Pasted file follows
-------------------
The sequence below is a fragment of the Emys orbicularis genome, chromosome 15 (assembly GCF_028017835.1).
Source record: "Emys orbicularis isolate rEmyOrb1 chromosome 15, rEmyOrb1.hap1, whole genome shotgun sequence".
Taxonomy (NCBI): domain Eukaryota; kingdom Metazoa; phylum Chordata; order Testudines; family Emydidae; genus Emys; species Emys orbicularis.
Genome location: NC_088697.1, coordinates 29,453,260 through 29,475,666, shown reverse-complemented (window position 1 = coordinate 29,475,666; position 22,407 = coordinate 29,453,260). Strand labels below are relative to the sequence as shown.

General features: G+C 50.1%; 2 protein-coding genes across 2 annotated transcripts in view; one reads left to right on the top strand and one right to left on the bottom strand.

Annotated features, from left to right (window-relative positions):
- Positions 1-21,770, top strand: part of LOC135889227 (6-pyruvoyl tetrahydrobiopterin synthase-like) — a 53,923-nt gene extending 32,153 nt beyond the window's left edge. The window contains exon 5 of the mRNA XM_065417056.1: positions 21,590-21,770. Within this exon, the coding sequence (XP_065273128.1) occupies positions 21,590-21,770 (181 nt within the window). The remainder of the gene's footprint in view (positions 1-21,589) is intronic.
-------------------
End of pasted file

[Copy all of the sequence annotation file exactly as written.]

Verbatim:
The sequence below is a fragment of the Emys orbicularis genome, chromosome 15 (assembly GCF_028017835.1).
Source record: "Emys orbicularis isolate rEmyOrb1 chromosome 15, rEmyOrb1.hap1, whole genome shotgun sequence".
Taxonomy (NCBI): domain Eukaryota; kingdom Metazoa; phylum Chordata; order Testudines; family Emydidae; genus Emys; species Emys orbicularis.
Genome location: NC_088697.1, coordinates 29,453,260 through 29,475,666, shown reverse-complemented (window position 1 = coordinate 29,475,666; position 22,407 = coordinate 29,453,260). Strand labels below are relative to the sequence as shown.

General features: G+C 50.1%; 2 protein-coding genes across 2 annotated transcripts in view; one reads left to right on the top strand and one right to left on the bottom strand.

Annotated features, from left to right (window-relative positions):
- Positions 1-21,770, top strand: part of LOC135889227 (6-pyruvoyl tetrahydrobiopterin synthase-like) — a 53,923-nt gene extending 32,153 nt beyond the window's left edge. The window contains exon 5 of the mRNA XM_065417056.1: positions 21,590-21,770. Within this exon, the coding sequence (XP_065273128.1) occupies positions 21,590-21,770 (181 nt within the window). The remainder of the gene's footprint in view (positions 1-21,589) is intronic.